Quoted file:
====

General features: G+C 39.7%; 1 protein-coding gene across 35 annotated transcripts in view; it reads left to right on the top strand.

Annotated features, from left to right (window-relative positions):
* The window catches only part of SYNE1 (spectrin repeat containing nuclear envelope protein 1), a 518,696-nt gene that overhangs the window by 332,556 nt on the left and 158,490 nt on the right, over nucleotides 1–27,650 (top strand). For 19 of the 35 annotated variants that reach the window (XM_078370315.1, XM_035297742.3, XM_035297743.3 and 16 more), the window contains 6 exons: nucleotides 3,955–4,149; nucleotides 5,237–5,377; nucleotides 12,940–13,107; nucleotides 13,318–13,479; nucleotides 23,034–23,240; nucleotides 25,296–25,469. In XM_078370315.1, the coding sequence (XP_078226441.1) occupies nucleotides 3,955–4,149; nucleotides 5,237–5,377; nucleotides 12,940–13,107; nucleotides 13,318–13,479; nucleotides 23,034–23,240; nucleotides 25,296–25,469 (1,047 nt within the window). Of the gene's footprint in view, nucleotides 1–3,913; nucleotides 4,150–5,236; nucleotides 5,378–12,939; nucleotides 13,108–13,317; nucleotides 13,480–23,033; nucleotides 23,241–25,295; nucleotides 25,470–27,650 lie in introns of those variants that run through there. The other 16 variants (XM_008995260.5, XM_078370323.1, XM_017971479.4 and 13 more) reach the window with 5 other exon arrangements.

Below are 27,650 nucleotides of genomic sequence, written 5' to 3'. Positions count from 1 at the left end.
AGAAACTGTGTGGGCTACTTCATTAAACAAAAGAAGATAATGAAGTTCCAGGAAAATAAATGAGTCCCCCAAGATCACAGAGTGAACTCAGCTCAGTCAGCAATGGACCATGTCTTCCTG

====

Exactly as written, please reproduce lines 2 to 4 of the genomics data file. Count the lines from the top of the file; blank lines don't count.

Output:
Annotated features, from left to right (window-relative positions):
* The window catches only part of SYNE1 (spectrin repeat containing nuclear envelope protein 1), a 518,696-nt gene that overhangs the window by 332,556 nt on the left and 158,490 nt on the right, over nucleotides 1–27,650 (top strand). For 19 of the 35 annotated variants that reach the window (XM_078370315.1, XM_035297742.3, XM_035297743.3 and 16 more), the window contains 6 exons: nucleotides 3,955–4,149; nucleotides 5,237–5,377; nucleotides 12,940–13,107; nucleotides 13,318–13,479; nucleotides 23,034–23,240; nucleotides 25,296–25,469. In XM_078370315.1, the coding sequence (XP_078226441.1) occupies nucleotides 3,955–4,149; nucleotides 5,237–5,377; nucleotides 12,940–13,107; nucleotides 13,318–13,479; nucleotides 23,034–23,240; nucleotides 25,296–25,469 (1,047 nt within the window). Of the gene's footprint in view, nucleotides 1–3,913; nucleotides 4,150–5,236; nucleotides 5,378–12,939; nucleotides 13,108–13,317; nucleotides 13,480–23,033; nucleotides 23,241–25,295; nucleotides 25,470–27,650 lie in introns of those variants that run through there. The other 16 variants (XM_008995260.5, XM_078370323.1, XM_017971479.4 and 13 more) reach the window with 5 other exon arrangements.

Below are 27,650 nucleotides of genomic sequence, written 5' to 3'. Positions count from 1 at the left end.